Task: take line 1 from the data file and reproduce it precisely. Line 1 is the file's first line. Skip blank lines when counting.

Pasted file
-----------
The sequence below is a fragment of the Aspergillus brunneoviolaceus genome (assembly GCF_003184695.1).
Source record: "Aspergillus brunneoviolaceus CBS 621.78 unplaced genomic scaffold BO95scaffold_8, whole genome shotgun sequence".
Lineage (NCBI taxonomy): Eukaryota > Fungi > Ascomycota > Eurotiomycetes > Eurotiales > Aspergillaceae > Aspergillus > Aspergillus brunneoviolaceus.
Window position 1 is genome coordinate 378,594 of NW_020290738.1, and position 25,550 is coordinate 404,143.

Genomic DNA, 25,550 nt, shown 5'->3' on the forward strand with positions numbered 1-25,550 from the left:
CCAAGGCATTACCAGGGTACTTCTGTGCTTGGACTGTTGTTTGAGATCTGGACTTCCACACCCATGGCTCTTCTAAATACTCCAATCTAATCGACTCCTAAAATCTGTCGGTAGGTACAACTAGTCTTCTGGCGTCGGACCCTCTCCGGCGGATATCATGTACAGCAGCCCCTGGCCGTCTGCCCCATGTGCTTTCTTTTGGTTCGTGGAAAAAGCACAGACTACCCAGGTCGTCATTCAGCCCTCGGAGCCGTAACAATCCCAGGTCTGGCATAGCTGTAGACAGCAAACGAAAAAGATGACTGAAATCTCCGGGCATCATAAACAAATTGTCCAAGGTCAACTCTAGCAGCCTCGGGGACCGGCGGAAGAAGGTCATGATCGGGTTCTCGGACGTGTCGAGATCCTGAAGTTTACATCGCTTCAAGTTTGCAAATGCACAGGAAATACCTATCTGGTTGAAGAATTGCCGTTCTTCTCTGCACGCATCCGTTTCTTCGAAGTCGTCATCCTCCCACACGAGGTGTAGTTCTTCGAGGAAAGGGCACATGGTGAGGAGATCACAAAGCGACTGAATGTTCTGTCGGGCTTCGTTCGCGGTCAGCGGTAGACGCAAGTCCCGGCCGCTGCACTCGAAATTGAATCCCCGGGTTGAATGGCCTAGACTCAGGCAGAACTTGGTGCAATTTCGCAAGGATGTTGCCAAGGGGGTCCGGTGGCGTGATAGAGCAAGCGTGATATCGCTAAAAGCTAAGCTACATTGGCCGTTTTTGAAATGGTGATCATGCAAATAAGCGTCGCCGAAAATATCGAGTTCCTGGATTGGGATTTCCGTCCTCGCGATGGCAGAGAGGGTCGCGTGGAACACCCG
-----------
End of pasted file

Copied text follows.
The sequence below is a fragment of the Aspergillus brunneoviolaceus genome (assembly GCF_003184695.1).